Texas voters rejected a measure to let counties finance redevelopment of unproductive or blighted areas with debt, an authority limited to cities in the second most-populous state.
The proposed constitutional amendment was losing by almost 60 percent to 40 percent with about 84 percent of the vote counted, according to figures posted today on the Secretary of State’s website.
Supporters said the measure would help counties participate in projects such as transportation improvements without raising taxes, according to the House Research Organization, a nonpartisan legislative agency in Austin. Opponents said using the increase in property-tax revenue generated by redevelopment to repay bonds diverts the gains from other needs.
Counties want similar authority afforded to cities to spur development of roads, mass transit and other transportation projects, said Elna Christopher, a spokeswoman for the Texas Association of Counties in Austin.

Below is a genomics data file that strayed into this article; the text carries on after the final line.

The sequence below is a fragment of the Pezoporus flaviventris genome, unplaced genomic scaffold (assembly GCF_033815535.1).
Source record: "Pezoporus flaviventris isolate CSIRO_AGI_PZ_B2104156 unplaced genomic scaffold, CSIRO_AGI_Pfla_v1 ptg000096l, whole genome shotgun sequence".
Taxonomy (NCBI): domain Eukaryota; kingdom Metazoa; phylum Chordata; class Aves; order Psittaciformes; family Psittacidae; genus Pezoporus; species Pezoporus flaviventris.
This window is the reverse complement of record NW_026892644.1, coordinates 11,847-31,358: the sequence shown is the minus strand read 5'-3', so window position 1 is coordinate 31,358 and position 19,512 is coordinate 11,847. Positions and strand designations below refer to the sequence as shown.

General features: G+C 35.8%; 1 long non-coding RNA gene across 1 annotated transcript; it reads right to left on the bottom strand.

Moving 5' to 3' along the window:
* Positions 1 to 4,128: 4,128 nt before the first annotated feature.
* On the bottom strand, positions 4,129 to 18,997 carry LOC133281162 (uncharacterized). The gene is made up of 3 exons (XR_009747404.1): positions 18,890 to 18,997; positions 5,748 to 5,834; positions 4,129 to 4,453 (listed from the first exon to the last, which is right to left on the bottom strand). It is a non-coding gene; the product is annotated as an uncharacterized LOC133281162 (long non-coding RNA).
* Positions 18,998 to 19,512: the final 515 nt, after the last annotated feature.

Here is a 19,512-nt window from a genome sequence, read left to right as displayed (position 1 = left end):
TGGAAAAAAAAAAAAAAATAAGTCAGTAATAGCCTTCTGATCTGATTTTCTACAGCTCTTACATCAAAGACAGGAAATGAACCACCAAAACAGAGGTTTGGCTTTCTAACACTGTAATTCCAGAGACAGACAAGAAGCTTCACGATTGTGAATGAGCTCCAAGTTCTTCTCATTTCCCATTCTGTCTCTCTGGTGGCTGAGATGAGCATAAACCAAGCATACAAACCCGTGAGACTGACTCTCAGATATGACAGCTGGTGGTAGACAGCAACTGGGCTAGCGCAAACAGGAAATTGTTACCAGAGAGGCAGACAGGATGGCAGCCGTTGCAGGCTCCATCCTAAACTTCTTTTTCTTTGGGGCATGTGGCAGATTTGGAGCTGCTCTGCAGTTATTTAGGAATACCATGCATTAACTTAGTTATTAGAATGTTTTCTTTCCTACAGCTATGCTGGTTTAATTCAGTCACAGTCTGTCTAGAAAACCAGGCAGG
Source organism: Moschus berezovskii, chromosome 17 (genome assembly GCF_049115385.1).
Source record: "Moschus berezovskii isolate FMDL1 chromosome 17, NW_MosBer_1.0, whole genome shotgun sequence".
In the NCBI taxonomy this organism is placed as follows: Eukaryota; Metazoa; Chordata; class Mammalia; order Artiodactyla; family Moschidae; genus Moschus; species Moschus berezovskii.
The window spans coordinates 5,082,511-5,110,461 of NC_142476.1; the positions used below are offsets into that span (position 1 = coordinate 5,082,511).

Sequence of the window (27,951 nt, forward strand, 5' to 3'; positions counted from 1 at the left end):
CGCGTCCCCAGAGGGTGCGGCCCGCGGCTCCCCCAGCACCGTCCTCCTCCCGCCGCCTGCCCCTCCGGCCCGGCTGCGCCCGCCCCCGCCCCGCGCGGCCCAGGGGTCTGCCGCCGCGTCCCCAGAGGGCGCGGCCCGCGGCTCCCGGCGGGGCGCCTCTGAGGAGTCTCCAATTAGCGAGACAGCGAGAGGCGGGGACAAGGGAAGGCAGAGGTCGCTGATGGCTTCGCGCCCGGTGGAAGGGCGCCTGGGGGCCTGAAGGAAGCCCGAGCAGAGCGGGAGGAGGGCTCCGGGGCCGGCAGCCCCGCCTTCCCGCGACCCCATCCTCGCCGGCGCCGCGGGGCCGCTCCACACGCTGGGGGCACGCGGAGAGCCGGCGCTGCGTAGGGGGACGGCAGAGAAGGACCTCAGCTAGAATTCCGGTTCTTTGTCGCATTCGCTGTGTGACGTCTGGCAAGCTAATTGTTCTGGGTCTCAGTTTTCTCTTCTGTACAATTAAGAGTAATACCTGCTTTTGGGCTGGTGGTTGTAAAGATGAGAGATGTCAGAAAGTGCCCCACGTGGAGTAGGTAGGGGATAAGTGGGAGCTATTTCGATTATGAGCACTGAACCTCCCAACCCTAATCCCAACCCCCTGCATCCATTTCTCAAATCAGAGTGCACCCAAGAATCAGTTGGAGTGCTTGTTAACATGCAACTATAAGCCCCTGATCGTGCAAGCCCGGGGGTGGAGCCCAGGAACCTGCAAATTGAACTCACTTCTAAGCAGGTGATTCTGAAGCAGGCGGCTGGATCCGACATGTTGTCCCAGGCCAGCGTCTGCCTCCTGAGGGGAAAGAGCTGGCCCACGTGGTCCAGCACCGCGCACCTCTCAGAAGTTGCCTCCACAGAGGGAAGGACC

“When cities and counties try to work together on projects, the prohibition has made it very difficult,” Christopher said by telephone. “Transportation gridlock in urban and suburban areas” has made access to the funding mechanism more important, said Christopher, whose organization represents 254 counties.
The proposal has drawn criticism from Empower Texans and We Texans, both nonprofit groups that promote limited government.
Giving counties an incentive, with the lure of increased tax revenue, “is a recipe for further eminent-domain abuse,” Debra Medina, founder of We Texans, said in a statement on the group’s website. “We should not be increasing our debt.”
Only one of the state’s 181 lawmakers, Representative Van Taylor, a Plano Republican, voted against putting the measure up for a statewide referendum.
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